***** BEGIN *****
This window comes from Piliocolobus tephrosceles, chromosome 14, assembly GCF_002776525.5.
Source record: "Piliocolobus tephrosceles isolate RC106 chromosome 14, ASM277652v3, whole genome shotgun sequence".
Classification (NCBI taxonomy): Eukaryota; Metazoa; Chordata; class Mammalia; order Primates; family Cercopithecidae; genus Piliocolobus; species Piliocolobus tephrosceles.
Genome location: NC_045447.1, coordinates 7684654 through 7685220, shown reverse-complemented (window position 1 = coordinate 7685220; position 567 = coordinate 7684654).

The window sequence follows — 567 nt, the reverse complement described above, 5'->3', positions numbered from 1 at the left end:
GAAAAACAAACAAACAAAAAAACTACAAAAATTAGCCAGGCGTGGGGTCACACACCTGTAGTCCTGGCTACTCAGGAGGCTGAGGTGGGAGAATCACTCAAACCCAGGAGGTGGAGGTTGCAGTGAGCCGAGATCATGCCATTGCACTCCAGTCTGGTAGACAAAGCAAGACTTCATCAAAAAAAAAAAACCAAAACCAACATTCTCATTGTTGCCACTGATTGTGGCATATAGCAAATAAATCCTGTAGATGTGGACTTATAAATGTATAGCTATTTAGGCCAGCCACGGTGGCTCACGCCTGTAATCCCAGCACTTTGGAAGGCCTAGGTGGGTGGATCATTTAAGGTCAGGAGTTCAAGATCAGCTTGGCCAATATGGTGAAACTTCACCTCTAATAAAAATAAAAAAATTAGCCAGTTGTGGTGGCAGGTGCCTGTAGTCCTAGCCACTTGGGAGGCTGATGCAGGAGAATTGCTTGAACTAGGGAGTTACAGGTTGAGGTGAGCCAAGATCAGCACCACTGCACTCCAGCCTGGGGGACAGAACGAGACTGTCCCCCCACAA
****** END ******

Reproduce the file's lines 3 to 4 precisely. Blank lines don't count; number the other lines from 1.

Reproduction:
Classification (NCBI taxonomy): Eukaryota; Metazoa; Chordata; class Mammalia; order Primates; family Cercopithecidae; genus Piliocolobus; species Piliocolobus tephrosceles.
Genome location: NC_045447.1, coordinates 7684654 through 7685220, shown reverse-complemented (window position 1 = coordinate 7685220; position 567 = coordinate 7684654).